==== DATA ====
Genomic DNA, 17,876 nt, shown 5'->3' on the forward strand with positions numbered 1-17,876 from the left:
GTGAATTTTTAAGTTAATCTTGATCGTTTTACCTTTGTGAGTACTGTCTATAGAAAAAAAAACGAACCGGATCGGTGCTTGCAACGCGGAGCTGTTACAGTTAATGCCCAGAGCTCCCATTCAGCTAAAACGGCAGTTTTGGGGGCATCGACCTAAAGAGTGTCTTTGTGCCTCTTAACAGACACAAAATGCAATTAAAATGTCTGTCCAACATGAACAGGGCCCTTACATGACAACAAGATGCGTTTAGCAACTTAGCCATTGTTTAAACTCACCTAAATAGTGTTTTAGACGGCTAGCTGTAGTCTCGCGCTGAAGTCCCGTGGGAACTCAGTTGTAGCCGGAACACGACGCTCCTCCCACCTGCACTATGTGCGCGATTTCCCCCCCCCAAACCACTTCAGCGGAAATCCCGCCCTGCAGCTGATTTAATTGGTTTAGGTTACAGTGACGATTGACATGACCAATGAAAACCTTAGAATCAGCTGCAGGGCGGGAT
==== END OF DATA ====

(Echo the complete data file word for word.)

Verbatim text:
Genomic DNA, 17,876 nt, shown 5'->3' on the forward strand with positions numbered 1-17,876 from the left:
GTGAATTTTTAAGTTAATCTTGATCGTTTTACCTTTGTGAGTACTGTCTATAGAAAAAAAAACGAACCGGATCGGTGCTTGCAACGCGGAGCTGTTACAGTTAATGCCCAGAGCTCCCATTCAGCTAAAACGGCAGTTTTGGGGGCATCGACCTAAAGAGTGTCTTTGTGCCTCTTAACAGACACAAAATGCAATTAAAATGTCTGTCCAACATGAACAGGGCCCTTACATGACAACAAGATGCGTTTAGCAACTTAGCCATTGTTTAAACTCACCTAAATAGTGTTTTAGACGGCTAGCTGTAGTCTCGCGCTGAAGTCCCGTGGGAACTCAGTTGTAGCCGGAACACGACGCTCCTCCCACCTGCACTATGTGCGCGATTTCCCCCCCCCAAACCACTTCAGCGGAAATCCCGCCCTGCAGCTGATTTAATTGGTTTAGGTTACAGTGACGATTGACATGACCAATGAAAACCTTAGAATCAGCTGCAGGGCGGGAT